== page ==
Four top consumer electronics manufacturers have joined a new mobile television forum created by the Open Mobile Video Coalition (OMVC).

The membership of Dell, Harris, LG Electronics and Samsung Mobile in the OMVC's new Mobile DTV Forum is a much-needed show of support for the technology, which is still working to gain widespread traction in the U.S. market.

"It is fitting that, as the Mobile DTV industry evolves from the experimental stage into active business planning, our organization expands its membership," said Vince Sadusky, president and CEO of LIN Media and president of the OMVC. "By expanding our membership beyond broadcast companies, we hope to bring greater resources to the task of perfecting the Mobile DTV consumer experience, while bringing an exciting new class of digital mobile devices to the American public."

The four charter members of the Mobile DTV Forum aren't new to mobile television. The companies all participated in the OMVC's Consumer Showcase in Washington, D.C., which found that consumers watched an average of 50 minutes of mobile television every day, with viewership peaking over the lunch hour.

The companies will work with the OMVC's board of directors as the group works to build a market for mobile television services in the United States. The OMVC is looking for additional forum members from every aspect of the mobile television market, including device manufacturers and software, service and content providers.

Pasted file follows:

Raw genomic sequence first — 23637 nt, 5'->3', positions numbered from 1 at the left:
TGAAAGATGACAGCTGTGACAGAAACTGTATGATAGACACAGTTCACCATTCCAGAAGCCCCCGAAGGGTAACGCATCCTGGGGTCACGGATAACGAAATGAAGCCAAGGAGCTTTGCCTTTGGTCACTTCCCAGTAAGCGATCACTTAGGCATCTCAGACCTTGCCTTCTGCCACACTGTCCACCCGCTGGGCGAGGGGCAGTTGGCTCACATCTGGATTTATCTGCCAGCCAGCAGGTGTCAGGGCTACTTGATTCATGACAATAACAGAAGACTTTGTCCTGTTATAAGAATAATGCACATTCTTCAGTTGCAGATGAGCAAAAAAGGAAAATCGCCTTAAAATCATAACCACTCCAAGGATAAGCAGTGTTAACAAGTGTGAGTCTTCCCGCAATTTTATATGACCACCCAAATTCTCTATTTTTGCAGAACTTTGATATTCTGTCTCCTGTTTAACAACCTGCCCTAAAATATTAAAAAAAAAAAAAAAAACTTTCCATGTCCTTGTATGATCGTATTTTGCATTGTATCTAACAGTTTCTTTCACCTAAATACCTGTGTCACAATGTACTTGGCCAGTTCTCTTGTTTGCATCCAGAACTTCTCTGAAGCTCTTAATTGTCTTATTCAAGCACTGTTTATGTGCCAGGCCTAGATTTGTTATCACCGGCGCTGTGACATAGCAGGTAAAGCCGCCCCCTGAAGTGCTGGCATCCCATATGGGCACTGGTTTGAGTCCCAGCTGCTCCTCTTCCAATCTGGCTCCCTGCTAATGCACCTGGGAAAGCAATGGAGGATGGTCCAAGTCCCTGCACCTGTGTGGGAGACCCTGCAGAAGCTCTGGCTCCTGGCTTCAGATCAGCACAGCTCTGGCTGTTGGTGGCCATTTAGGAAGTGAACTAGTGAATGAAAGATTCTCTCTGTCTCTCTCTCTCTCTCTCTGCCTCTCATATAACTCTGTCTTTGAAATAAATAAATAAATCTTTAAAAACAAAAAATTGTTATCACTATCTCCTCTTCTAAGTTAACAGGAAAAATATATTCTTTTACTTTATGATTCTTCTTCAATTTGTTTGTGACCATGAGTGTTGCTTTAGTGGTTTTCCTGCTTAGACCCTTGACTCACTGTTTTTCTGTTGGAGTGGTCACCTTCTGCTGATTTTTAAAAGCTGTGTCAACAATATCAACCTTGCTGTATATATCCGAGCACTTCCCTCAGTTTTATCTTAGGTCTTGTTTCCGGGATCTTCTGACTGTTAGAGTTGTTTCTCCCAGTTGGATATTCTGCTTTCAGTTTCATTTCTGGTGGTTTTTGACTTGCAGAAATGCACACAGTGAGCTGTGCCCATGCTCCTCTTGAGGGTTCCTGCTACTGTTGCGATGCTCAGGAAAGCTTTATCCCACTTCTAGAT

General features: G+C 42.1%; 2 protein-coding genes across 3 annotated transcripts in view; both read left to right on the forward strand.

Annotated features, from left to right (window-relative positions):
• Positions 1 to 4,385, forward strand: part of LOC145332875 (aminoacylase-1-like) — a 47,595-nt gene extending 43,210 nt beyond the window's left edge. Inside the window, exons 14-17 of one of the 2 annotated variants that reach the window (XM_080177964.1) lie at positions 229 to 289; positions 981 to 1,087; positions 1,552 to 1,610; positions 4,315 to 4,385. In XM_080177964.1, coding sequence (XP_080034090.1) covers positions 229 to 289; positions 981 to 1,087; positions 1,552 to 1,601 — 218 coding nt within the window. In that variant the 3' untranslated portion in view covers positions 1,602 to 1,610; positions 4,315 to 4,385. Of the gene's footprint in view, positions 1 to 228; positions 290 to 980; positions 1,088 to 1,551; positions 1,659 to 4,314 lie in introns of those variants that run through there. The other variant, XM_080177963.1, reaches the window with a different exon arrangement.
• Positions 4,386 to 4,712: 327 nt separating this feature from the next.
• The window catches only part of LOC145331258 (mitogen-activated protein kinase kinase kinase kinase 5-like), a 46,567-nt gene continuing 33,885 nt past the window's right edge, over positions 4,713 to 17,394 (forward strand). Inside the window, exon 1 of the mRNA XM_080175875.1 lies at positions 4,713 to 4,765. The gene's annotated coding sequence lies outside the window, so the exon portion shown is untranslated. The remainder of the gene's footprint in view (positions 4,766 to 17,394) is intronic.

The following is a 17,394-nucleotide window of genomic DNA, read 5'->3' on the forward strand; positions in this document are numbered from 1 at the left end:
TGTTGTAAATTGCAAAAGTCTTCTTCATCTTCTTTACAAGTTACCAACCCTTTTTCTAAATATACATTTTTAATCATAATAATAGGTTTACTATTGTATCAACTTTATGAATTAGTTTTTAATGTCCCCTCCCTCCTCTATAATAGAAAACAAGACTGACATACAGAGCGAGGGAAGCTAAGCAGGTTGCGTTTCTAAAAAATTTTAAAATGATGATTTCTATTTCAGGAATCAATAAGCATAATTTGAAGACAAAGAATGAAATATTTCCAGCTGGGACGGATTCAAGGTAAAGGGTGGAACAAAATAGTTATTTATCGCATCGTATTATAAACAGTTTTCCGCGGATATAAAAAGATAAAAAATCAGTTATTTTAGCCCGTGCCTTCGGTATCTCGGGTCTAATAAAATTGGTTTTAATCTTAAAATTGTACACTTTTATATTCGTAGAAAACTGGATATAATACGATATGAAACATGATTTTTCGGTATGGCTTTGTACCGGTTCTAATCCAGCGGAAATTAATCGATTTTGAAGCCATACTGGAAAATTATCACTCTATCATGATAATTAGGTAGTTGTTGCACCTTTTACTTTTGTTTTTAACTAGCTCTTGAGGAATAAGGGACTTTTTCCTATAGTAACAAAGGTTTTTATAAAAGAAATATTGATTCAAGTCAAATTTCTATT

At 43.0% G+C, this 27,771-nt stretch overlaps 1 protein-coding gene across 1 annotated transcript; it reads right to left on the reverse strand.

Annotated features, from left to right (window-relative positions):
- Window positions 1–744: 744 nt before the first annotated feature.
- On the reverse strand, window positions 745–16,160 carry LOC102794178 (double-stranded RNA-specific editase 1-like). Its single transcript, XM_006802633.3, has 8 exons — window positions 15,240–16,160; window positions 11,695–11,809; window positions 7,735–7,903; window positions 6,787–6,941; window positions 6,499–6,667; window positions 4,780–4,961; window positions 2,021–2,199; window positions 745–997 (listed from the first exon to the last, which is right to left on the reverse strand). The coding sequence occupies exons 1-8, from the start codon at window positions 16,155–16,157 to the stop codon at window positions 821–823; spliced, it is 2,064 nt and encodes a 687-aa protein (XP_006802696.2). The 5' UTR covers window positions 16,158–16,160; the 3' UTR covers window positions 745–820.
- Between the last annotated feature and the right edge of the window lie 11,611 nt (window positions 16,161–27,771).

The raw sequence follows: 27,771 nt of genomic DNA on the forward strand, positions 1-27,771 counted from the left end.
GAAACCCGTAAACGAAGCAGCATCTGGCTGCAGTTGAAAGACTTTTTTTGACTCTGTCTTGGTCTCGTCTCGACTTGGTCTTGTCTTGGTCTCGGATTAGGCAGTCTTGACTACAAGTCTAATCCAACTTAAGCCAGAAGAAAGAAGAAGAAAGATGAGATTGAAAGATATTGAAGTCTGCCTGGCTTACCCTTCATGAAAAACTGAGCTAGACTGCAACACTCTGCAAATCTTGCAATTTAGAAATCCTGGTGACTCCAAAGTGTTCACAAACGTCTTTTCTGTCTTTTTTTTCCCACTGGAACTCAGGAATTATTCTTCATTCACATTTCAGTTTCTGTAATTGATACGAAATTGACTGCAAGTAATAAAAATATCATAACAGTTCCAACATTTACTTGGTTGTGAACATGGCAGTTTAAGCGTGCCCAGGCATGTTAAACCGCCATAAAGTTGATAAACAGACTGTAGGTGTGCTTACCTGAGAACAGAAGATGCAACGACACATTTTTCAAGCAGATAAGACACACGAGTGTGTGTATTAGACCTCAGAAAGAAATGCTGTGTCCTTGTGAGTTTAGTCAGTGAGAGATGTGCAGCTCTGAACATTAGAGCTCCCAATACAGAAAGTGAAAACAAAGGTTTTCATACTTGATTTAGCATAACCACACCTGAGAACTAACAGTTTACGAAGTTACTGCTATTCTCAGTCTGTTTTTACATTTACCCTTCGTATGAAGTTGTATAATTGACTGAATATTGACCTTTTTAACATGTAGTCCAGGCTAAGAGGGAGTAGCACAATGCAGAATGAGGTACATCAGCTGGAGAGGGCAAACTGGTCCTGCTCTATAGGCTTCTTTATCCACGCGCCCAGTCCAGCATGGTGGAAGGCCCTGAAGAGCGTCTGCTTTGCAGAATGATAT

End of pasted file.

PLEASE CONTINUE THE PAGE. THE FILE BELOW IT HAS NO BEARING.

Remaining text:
Devices will play a crucial role in getting mobile television services off the ground. The OMVC says there are two dozen new mobile television devices on display at the Consumer Electronics Show (CES) in Las Vegas this week, twice that of the number of devices demoed at the show last year. There are 12 mobile television stations on the air in Las Vegas for the show.

LG has introduced two new mobile television devices at CES, including a 3D device and an ATSC-based mobile coupon service. Other devices on display include an ATSC-capable dock for the iPhone and iPad, as well as USB dongles equipped with ATSC receivers.

Dell plans to introduce new ATSC-based mobile television products "later this year," said John Thode, Dell's general manager of mobility products, in a statement.

"Dell has been involved with mobile DTV since its earliest days, and are working closely with OMVC to deliver additional mobile DTV options to consumers, who increasingly view their laptops, tablets and smartphones as gateways to entertainment," Thode said.

Samsung strategy chief Justin Denison said the company was "committed to the future development" of ATSC-based mobile television devices.

"The breadth of Samsung's handset portfolio, combined with our industry-leading display technology, will provide the best experience in mobile entertainment," Denison said.

ATSC-based mobile television services are slated to hit 20 major markets, including New York, Los Angeles and Chicago in late 2011 through an effort by the Mobile Content Venture (MCV), a joint venture consisting of a dozen television broadcast companies. The broadcasters will offer at last two free, ad-supported channels per market.

The number of stations broadcasting ATSC-based mobile television programming has doubled to 70 over the past year, but still remains a small portion of the 1,600 broadcast stations in the United States.